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“Prolisok.” The name means “snowdrop”, the first spring flower to appear after a long winter. Prolisok Farmhouse founder Neonila Stadnik chuckles when she recalls how her company came to be named after the plant: “My son suggested it when he was ten years old,” she reminisces. “For us, it symbolized strength and resilience in a difficult environment.”

Prolisok Farmhouse certainly lives up to its name. In 1992, finding work in Ukraine was not easy. Stadnik was a trained nurse and her husband was a driver, but their income was too unstable to support a family. That was when the couple decided to establish their own farm. “It was hard at the beginning,” says Stadnik. “We were harvesting beets by hand. I had to learn everything from scratch: agronomy, accounting, farming equipment, all the aspects of running a business. There weren’t many friends or family who supported us. People were used to the way things were before, and were cautious about starting something new.” She winks. “Fortunately, I have a stubborn character.”

Like the snowdrop, Stadnik’s stubborn character was the key to her company’s blossoming. She and her husband grew their farming skills, took out a loan, and bought a tractor. Soon, what began as a plan to support her family quickly grew to need a few more hands, and Stadnik and her husband began hiring the neighbours to help. At first, finding staff was a challenge: “People were seeking work in bigger cities or moving abroad.” But the more the farm grew, the more the family was able to invest in new technologies, increase their productivity, and create new jobs.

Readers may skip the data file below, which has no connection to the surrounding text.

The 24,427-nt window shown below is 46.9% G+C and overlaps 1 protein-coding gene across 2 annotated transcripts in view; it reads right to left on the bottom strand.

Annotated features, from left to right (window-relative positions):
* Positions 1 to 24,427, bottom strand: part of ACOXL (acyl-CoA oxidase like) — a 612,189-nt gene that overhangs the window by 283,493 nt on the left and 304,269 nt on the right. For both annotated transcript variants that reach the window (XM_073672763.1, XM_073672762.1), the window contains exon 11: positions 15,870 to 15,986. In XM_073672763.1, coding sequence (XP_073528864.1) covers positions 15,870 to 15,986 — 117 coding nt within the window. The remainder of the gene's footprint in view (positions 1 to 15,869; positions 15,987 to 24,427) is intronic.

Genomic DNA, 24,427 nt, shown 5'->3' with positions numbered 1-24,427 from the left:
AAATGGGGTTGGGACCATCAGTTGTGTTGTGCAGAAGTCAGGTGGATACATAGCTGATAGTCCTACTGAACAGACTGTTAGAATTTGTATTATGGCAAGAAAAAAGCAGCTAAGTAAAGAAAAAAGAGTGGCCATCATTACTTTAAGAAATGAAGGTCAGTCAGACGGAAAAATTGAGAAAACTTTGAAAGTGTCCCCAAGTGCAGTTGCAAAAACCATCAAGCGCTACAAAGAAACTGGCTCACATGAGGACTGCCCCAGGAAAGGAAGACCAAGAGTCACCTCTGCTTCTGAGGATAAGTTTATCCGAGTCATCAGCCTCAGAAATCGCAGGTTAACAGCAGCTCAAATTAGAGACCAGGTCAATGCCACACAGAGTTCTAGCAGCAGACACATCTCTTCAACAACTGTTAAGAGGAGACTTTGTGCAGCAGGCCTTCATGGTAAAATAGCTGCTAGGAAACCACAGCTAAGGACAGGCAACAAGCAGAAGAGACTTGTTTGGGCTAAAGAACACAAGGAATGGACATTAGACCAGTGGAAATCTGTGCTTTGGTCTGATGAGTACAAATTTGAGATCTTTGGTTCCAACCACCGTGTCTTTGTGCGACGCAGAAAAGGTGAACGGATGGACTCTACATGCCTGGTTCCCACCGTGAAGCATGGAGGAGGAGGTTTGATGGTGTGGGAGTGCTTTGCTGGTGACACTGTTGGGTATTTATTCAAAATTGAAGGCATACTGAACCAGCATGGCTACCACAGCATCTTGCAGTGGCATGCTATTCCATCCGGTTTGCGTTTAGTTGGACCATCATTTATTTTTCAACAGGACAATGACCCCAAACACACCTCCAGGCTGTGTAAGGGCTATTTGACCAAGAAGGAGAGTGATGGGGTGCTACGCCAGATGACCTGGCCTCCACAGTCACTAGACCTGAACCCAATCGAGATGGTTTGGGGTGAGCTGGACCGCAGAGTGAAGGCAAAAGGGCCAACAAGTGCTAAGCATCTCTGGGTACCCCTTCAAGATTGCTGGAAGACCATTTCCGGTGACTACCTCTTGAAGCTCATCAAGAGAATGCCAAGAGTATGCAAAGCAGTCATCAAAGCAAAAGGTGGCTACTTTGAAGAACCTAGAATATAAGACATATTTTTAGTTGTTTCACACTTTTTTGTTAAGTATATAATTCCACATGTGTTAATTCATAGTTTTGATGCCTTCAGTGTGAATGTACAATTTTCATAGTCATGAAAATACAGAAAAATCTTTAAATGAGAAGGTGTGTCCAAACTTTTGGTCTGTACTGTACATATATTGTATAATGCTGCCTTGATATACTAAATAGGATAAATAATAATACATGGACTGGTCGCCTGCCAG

In 2018, Prolisok Farmhouse badly needed to upgrade their farm vehicles. That is when the family approached Agroprosperis Bank, a partner of EFSE and the European Union as part of its EU4Business Initiative in supplying sustainable financing to agricultural entrepreneurs in Ukraine – entrepreneurs like Stadnik. “We were looking for a good lending program. It can be difficult to purchase new equipment sometimes, but the loan officers at Agroprosperis Bank were very helpful and flexible. With the two loans we were provided, we were able to buy the new equipment, and are now able to work better and increase our productivity.”

Today, Prolisok Farmhouse employs 50 workers from the local community. Stadnik has passed on operations to her son-in-law, who is now company director. “It’s important for me to see happy people around,” she says. “When my son and husband died, it was very difficult for me not to give up – it was very hard to get back to work. But my son-in-law reminded me how many people depend on me and our company. Not only employees, but also their families, as they no longer need to go abroad for work. They can see their children grow and stay with them. Knowing that my work helps to keep families together is the greatest motivation.”

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